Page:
To highlight: In the brain, groups of neurons form circuits to carry out specific functions such as memory formation and retrieval . These circuits interconnect with each other to form brain networks. 

In this sense, glutamate plays an important role in synaptic plasticity , the ability to strengthen communication between neurons, learning and memory. 

7. Acetylcholine

Acetylcholine is a neurotransmitter that plays an important role in cognitive function , memory, alertness, attention, and learning. It is also responsible for the neuromuscular junction, that is, it helps to contract muscles (7)

8. Gamma-amino butyric acid (GABA)

Gamma – aminobutyric acid , better known as GABA, is a neurotransmitter that participates in regulating communication between brain cells , inhibiting or reducing the activity of neurons. 

It is the most important inhibitory neurotransmitter , since it is the most frequent and inhibitory neurotransmitters decrease the probability that a nerve impulse will fire.

Note: It also plays an important role in behavior, cognition, and the stress response . It also helps control fear and anxiety.

9. Histamine

Histamine promotes wakefulness, orchestrates disparate behaviors, and homeostatic functions . These substances help the body stay awake and get rid of something that bothers it, in this case, triggering allergens. (8)

In addition, histamine plays an essential role in regulating vital rhythms . Thanks to histamine we are able to keep our sleep rhythm stable. This is why many sleeping pills contain histamine.

10. Tachykinin

Tachykinin is a neurotransmitter involved in pain and in the regulation of involuntary body functions , such as heartbeat and breathing.

You should know: Tachykinin facilitates communication between neurons in response to pain and also helps drive heartbeat, breathing, digestion and other vital functions.

11. Wisteria

Glycine is a neurotransmitter and also an amino acid, which is involved in muscle regulation , also helps maintain muscle tone and coordination. (9)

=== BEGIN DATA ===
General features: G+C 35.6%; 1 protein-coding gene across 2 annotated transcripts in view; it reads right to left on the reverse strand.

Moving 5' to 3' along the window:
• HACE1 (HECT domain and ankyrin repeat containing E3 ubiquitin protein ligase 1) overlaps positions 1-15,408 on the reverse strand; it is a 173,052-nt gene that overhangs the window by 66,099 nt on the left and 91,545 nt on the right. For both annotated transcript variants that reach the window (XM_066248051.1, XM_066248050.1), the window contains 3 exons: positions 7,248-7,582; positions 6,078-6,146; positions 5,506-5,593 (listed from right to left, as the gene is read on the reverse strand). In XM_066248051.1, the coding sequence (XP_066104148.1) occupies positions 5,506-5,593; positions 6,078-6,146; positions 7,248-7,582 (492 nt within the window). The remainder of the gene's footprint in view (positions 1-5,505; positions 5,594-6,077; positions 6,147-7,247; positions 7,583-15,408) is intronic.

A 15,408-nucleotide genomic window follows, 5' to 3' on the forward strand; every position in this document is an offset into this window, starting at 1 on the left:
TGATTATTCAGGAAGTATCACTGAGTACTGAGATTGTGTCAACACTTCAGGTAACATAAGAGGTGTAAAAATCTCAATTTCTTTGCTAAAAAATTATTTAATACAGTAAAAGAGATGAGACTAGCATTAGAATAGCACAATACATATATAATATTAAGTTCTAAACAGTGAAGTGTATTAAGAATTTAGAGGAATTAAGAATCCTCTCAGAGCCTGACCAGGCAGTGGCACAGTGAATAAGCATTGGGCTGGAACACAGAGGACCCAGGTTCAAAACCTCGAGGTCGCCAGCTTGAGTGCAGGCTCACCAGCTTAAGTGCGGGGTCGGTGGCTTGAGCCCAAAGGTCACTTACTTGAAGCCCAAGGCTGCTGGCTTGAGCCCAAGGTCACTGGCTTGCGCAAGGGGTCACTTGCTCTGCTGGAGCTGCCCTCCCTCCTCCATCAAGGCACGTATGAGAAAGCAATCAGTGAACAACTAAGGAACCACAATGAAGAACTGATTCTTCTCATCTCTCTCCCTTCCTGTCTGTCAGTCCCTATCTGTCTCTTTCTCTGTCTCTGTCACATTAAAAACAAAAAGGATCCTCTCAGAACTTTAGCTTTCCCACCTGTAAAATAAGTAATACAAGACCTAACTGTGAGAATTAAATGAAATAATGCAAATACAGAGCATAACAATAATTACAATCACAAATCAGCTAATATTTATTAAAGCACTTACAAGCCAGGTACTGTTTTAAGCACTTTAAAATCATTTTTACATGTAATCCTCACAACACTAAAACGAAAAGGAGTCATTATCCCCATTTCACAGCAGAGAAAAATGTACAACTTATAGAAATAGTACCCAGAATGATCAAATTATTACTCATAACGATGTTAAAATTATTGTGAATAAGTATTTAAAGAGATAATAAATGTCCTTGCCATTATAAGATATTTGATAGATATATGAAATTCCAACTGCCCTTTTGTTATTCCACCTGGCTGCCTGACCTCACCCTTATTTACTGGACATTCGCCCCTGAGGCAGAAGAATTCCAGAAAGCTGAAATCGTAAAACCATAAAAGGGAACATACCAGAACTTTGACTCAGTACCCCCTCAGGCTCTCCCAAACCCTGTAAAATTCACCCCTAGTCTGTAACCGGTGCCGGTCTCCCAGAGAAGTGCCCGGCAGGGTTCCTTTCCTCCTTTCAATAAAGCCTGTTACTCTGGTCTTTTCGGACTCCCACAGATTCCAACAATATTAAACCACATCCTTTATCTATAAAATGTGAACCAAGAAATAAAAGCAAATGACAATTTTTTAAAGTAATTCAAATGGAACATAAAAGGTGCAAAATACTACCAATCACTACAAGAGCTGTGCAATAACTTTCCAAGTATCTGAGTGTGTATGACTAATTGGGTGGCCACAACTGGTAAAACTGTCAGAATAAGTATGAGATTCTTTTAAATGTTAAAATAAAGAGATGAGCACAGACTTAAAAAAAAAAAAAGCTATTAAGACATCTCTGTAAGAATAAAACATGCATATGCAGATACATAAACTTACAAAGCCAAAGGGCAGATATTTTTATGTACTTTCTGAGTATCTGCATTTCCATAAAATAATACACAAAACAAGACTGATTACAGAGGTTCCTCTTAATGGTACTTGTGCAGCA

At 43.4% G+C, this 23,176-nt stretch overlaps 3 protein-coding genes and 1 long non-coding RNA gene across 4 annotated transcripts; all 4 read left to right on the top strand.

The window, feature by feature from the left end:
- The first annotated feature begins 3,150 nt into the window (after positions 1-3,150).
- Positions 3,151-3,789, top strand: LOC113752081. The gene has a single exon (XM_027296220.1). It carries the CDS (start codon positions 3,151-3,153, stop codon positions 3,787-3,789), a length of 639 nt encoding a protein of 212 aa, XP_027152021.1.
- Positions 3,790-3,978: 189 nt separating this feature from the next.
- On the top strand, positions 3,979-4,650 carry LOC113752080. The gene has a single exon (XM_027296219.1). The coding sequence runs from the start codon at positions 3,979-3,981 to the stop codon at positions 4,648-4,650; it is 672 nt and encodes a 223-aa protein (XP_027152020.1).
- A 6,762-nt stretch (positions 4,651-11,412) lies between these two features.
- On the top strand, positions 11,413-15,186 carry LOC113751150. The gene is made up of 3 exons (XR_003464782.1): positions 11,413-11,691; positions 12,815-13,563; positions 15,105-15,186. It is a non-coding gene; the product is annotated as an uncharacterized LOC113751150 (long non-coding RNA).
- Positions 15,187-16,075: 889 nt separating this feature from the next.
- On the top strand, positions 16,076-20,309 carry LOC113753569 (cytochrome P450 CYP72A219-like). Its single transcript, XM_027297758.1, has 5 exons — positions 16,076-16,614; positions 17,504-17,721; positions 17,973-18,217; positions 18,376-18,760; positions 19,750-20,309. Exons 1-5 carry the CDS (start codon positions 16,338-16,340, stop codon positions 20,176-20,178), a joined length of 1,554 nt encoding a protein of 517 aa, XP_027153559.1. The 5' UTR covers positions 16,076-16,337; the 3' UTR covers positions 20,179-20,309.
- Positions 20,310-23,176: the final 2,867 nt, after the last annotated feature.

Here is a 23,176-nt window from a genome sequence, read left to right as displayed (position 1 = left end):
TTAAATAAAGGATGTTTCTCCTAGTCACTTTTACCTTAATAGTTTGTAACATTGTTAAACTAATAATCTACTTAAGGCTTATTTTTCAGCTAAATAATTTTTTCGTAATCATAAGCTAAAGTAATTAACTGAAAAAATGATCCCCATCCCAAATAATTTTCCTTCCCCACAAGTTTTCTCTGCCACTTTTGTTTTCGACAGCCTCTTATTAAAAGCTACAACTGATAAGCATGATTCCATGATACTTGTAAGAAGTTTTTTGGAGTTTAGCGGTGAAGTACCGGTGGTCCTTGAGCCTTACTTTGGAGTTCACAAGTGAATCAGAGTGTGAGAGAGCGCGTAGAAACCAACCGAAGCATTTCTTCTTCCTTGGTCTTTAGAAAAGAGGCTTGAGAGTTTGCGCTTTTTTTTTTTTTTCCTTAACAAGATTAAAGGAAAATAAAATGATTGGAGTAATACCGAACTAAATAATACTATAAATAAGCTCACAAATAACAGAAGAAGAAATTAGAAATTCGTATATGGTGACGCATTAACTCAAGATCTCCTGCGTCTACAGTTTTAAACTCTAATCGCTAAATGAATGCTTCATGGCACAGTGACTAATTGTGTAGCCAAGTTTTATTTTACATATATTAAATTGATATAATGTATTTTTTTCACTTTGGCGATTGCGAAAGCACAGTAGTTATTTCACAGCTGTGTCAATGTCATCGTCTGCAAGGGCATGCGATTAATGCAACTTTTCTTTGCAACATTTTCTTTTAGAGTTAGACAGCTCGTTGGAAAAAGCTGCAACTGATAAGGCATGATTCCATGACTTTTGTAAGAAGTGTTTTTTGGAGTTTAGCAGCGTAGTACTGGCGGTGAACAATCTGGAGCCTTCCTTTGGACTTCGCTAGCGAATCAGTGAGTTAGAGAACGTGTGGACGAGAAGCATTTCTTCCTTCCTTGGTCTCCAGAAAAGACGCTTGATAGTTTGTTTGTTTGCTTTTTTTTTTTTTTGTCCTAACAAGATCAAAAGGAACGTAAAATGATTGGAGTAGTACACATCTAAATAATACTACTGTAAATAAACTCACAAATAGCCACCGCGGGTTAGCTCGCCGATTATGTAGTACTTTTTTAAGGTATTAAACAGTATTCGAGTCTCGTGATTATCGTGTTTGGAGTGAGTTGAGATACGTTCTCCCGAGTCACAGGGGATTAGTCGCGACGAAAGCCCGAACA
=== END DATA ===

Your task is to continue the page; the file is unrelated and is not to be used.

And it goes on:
As if that were not enough, glycine also assists in tissue regeneration , thanks to its action as an amino acid.

To highlight: Like other neurotransmitters, glycine allows us to stay calm and avoid stress. 


Adenosine triphosphate (ATP) is a neurotransmitter that fulfills the important function of generating energy in the body. When we eat food, our body digests it to obtain nutrients, which are processed to generate ATP , the food for cells.

In this sense, the main function of ATP is to obtain energy , but it also plays an important role in the control of blood vessels, the activity of the heart, the regulation of sensory information, and mental processes.

What is the importance of neurotransmitters in the nervous system?

Neurons are essential to the nervous system . They transmit information in the form of electrical signals to each other.

Since neurons are not connected to each other, the electrical impulse is transmitted by means of neurotransmitters. For this reason , neurotransmitters are vital for brain function , since without them we could not carry out any action. (10)

In this sense, to prevent certain conditions such as depression, anxiety, Alzheimer’s or Parkinson ‘s it is important to maintain the balance of neurotransmitters 

Important: There is no way to ensure that neurotransmitters are working properly. However, leading a healthy lifestyle that includes a varied diet and regular exercise can help.

Key Findings

  • Neurotransmitters are what transmit messages between cells , binding to specific receptors on other cells.
  • Its main function is to transmit signals from the nerve cells to the cells present in the muscles, glands and nerves.
  • There are more than 40 neurotransmitters in the nervous system , such as dopamine, serotonin, adrenaline, endorphins, glutamate, among others.
  • Neurotransmitters are vital for brain function , since without them we could not carry out any action.
  • To prevent certain conditions such as depression, anxiety, Alzheimer’s or Parkinson ‘s it is important to maintain the balance of neurotransmitters .